Wired Networking (LAN)
Wired LANs use Ethernet cables and network adapters. Although two computers can be directly wired to each other using an Ethernet crossover cable, wired LANs generally also require central devices like hubs, switches, or routers to accommodate more computers.
For dial-up connections to the Internet, the computer hosting the modem must run Window's Internet Connection Sharing (ICS) or similar software to share the connection with all other computers on the LAN. Broadband routers allow easier sharing of cable modem or DSL Internet connections, plus they often include built-in firewall support.
Ethernet cables must be run from each computer to another computer or to the central device. It can be time-consuming and difficult to run cables under the floor or through walls, especially when computers sit in different rooms. Some newer homes are pre-wired with cable, greatly simplifying the cabling process and minimizing unsightly cable runs.
The correct cabling configuration for a wired LAN varies depending on the mix of devices and the type of Internet connection.
After hardware installation, the remaining steps in configuring either wired or wireless LANs do not differ much. Both rely on standard Internet Protocol and network operating system configuration options. Laptops and other portable devices often enjoy greater mobility in wireless home network installations (at least for as long as their batteries allow).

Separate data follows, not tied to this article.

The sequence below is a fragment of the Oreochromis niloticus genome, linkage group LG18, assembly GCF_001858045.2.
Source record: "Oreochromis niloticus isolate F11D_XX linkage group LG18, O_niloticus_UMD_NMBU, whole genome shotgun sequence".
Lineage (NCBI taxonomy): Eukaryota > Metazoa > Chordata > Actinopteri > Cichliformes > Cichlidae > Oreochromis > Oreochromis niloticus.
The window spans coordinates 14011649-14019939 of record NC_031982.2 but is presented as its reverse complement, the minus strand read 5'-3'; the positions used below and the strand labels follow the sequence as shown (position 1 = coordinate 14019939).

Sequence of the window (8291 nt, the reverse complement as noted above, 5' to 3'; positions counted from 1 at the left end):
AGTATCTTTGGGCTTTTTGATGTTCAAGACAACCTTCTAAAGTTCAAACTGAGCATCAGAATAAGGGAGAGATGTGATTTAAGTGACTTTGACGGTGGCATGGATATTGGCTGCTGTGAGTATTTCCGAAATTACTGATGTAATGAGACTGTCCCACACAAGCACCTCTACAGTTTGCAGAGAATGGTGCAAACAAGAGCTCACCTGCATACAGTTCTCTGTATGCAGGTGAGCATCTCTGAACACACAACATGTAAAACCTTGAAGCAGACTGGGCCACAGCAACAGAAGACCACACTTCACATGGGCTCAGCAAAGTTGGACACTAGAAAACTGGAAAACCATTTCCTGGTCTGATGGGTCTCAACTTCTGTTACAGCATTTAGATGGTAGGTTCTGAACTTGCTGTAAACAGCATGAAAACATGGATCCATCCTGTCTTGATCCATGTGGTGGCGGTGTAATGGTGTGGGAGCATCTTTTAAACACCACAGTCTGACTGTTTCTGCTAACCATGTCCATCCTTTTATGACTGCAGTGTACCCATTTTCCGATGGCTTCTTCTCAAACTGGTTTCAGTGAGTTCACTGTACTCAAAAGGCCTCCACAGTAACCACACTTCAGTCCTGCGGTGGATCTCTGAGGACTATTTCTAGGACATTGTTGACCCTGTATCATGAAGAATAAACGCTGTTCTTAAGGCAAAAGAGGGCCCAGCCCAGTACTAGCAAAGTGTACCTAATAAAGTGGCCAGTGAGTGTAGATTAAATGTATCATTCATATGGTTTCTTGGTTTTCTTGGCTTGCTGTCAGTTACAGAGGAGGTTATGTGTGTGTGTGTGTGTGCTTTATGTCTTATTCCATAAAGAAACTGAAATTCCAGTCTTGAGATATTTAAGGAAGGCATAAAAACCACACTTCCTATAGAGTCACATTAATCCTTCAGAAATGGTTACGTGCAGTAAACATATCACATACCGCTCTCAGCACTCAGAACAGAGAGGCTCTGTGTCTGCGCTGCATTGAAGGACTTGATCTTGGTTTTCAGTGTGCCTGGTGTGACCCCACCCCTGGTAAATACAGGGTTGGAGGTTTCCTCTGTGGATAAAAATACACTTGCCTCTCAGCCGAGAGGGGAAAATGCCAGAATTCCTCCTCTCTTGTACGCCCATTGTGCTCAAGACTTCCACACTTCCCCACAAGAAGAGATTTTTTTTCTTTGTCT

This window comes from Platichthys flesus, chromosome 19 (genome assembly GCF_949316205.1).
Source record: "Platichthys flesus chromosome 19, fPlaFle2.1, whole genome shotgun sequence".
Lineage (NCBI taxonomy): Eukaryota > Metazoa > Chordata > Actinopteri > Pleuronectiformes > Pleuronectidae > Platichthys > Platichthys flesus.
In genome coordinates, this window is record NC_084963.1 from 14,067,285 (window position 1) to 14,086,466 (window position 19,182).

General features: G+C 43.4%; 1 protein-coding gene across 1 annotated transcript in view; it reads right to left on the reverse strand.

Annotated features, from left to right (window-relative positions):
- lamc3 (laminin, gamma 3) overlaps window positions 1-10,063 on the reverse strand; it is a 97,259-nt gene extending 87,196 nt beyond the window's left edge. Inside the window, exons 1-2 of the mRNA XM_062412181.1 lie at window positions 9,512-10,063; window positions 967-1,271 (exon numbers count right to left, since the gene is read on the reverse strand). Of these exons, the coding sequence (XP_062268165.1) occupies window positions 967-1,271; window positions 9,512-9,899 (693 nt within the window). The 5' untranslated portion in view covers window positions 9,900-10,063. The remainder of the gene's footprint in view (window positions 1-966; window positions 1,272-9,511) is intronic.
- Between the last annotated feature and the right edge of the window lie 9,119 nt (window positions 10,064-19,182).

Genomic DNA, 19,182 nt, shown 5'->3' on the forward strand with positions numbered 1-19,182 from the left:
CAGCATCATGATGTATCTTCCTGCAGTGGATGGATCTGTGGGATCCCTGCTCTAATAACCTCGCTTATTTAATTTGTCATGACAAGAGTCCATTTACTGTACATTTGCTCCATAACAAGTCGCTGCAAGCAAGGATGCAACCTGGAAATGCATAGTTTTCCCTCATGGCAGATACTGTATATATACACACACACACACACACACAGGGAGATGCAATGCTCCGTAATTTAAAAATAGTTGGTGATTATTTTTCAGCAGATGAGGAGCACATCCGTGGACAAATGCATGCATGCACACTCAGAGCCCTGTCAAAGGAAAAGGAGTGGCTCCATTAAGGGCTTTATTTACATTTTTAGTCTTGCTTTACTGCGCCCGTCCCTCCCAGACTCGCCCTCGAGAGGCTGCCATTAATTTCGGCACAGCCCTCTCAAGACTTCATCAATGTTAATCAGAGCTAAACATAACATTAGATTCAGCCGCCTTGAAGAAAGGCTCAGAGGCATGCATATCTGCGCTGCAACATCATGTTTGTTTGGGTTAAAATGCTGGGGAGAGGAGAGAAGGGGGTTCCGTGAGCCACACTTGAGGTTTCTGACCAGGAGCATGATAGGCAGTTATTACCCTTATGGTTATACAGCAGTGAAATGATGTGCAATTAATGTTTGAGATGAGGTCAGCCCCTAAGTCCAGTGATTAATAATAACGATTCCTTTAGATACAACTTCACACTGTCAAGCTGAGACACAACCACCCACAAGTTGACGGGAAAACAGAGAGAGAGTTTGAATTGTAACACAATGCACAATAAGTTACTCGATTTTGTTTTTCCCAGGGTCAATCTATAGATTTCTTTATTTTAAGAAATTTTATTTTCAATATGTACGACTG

Ethernet cables, hubs and switches are very inexpensive. Some connection sharing software packages, like ICS, are free; some cost a nominal fee. Broadband routers cost more, but these are optional components of a wired LAN, and their higher cost is offset by the benefit of easier installation and built-in security features.
Wired LANs offer superior performance. Traditional ethernet connections offer 100 Mbps bandwidth, but 1000 Mbps ethernet technology costs little more and is readily available. Traditional ethernet connections should be sufficient for home file sharing, gaming, and high-speed Internet access for many years into the future.
Wired LANs utilizing hubs can suffer performance slowdown if computers heavily utilize the network simultaneously. Use Ethernet switches instead of hubs to avoid this problem; a switch costs little more than a hub.